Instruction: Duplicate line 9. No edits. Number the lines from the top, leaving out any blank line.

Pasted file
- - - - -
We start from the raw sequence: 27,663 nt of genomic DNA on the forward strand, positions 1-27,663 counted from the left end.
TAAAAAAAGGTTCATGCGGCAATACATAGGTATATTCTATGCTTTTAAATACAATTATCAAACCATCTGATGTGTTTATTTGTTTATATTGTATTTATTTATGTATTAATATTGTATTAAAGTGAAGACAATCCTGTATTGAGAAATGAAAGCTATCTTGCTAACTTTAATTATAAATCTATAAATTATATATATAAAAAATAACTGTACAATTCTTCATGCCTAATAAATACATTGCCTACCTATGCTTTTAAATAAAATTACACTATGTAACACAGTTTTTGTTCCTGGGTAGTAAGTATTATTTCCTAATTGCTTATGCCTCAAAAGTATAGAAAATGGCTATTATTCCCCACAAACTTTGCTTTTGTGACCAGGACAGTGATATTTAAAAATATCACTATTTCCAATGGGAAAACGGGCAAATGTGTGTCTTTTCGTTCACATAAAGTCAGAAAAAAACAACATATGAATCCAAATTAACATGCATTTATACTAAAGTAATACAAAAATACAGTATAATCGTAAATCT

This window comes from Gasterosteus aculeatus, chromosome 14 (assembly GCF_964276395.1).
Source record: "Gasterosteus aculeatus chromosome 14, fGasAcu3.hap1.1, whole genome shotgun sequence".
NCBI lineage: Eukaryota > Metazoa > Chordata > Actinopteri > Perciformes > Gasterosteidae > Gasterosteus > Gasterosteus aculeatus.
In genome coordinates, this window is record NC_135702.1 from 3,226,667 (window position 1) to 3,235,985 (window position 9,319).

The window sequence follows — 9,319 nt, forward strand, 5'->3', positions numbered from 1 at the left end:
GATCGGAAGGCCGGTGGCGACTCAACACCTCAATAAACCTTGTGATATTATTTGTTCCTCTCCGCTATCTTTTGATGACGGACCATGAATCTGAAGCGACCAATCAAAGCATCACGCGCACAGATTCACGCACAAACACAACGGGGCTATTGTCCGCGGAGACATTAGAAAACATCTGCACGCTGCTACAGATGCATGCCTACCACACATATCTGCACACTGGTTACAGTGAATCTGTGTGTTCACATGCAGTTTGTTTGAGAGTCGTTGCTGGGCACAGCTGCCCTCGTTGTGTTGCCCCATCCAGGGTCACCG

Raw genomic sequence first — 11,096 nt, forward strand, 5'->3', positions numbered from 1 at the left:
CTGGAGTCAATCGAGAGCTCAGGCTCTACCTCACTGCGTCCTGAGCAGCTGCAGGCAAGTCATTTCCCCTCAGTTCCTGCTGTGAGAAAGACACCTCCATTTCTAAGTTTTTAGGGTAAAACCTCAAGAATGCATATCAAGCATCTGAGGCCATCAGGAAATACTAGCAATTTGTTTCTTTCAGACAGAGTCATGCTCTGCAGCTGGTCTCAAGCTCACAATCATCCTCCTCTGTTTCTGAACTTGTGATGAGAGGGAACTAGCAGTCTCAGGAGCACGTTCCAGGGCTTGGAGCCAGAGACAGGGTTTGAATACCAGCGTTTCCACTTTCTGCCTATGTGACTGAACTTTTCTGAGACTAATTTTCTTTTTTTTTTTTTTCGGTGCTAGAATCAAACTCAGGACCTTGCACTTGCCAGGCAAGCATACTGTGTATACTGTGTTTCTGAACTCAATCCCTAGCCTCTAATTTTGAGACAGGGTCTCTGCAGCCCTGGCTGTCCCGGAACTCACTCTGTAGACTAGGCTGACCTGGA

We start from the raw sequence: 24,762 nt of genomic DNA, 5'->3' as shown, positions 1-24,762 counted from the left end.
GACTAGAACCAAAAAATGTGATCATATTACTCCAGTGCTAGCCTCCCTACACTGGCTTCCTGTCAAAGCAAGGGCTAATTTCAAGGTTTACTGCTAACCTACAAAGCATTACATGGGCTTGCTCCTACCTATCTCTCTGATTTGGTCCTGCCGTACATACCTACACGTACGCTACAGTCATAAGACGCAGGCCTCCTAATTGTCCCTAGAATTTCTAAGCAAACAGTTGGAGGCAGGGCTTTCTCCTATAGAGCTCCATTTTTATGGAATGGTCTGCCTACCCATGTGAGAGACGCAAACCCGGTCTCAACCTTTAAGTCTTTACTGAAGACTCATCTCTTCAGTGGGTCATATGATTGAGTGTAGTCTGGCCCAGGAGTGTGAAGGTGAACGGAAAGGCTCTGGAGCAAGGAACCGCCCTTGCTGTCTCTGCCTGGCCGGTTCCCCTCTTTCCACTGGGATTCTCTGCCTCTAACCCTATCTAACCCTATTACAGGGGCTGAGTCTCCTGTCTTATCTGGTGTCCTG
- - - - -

Raw genomic sequence first — 11,096 nt, forward strand, 5'->3', positions numbered from 1 at the left: